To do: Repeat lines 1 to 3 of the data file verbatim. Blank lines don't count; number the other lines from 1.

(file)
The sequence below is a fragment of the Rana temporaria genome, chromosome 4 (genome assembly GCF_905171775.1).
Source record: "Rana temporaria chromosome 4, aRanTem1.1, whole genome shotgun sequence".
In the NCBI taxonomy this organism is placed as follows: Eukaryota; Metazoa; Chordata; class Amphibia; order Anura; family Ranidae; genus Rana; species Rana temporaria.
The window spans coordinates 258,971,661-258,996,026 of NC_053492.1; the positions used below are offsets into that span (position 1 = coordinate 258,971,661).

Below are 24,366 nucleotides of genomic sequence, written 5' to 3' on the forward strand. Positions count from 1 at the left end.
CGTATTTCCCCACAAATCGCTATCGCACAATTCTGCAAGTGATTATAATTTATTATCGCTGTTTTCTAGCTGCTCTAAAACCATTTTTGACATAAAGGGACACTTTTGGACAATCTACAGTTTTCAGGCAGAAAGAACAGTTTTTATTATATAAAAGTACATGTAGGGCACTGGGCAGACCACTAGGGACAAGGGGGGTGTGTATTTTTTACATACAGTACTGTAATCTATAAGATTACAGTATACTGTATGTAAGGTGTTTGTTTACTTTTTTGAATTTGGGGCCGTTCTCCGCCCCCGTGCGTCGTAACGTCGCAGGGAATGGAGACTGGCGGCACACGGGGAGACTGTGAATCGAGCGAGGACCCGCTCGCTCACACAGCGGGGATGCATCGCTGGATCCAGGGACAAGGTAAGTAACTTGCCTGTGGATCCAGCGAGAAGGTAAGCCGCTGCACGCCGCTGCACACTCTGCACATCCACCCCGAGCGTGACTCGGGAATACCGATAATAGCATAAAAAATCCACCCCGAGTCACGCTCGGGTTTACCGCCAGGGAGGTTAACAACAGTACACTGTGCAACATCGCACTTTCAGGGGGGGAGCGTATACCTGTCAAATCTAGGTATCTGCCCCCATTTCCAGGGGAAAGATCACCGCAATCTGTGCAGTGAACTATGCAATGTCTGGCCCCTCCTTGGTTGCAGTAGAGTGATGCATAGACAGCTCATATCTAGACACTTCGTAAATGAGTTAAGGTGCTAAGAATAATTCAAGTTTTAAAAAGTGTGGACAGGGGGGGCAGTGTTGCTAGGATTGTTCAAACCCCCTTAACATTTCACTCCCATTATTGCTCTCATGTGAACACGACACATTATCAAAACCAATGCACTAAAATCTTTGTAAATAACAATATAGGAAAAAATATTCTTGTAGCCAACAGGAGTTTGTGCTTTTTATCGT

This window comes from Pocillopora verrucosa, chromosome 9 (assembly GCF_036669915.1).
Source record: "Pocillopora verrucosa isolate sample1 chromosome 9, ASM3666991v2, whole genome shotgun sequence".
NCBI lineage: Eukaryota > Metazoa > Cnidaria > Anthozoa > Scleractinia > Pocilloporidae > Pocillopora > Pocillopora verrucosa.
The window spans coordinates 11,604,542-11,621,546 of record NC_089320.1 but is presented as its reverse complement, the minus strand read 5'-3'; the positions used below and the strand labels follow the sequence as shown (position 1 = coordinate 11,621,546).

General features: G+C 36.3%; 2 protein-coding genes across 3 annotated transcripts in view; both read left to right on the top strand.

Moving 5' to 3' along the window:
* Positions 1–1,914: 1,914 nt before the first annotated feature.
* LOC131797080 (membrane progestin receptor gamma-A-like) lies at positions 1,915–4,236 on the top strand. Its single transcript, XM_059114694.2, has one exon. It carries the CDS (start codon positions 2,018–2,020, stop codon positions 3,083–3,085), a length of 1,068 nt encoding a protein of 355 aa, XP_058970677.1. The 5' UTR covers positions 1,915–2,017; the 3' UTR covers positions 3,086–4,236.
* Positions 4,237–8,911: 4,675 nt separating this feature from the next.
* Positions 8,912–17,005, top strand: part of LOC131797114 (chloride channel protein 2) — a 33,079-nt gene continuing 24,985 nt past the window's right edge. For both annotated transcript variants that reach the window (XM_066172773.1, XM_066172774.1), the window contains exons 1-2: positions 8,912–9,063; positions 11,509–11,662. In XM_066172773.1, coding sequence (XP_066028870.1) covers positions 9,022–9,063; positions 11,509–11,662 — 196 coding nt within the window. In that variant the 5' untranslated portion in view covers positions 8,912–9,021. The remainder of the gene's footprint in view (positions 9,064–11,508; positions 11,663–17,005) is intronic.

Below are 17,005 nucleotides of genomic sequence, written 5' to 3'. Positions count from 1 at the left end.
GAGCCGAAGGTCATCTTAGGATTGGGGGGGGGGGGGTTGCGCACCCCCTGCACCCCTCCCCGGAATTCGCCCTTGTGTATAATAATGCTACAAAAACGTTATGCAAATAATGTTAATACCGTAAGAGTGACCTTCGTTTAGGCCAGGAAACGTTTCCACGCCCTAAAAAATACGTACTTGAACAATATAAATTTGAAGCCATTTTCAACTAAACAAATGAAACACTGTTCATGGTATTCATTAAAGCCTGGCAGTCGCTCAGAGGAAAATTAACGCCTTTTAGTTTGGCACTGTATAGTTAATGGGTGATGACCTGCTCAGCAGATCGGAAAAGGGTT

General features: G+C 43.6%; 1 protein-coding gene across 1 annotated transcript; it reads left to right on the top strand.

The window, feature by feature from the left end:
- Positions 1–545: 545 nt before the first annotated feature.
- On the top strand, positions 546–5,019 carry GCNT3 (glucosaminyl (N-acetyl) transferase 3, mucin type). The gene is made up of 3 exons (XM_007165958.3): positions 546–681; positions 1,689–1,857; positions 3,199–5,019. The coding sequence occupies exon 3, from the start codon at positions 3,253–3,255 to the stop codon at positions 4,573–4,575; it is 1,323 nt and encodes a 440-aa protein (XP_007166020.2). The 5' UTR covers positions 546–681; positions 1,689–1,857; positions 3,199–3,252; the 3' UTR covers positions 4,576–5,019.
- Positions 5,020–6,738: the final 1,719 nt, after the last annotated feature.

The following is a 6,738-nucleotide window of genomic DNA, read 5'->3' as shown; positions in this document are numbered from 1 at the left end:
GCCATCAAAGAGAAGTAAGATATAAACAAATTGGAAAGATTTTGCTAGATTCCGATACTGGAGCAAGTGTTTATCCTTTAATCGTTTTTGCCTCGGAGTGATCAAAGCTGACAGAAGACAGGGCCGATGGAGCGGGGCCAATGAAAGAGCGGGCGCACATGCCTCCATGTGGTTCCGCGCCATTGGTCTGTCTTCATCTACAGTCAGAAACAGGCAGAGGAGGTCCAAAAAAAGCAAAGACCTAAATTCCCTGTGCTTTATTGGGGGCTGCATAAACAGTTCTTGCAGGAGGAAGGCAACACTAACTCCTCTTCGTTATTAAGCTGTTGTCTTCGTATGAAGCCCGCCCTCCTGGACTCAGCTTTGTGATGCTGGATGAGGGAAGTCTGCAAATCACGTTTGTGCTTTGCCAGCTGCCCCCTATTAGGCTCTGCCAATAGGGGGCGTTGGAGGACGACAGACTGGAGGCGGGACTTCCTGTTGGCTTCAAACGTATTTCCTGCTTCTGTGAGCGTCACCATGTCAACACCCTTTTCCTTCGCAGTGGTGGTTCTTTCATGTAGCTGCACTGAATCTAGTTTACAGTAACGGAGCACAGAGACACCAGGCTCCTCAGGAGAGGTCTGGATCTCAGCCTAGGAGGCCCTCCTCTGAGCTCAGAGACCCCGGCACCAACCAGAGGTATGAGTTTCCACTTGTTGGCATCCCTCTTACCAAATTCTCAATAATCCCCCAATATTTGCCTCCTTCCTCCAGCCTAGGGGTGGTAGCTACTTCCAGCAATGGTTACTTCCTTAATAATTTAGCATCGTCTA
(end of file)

The sequence below is a fragment of the Rana temporaria genome, chromosome 4 (genome assembly GCF_905171775.1).
Source record: "Rana temporaria chromosome 4, aRanTem1.1, whole genome shotgun sequence".
In the NCBI taxonomy this organism is placed as follows: Eukaryota; Metazoa; Chordata; class Amphibia; order Anura; family Ranidae; genus Rana; species Rana temporaria.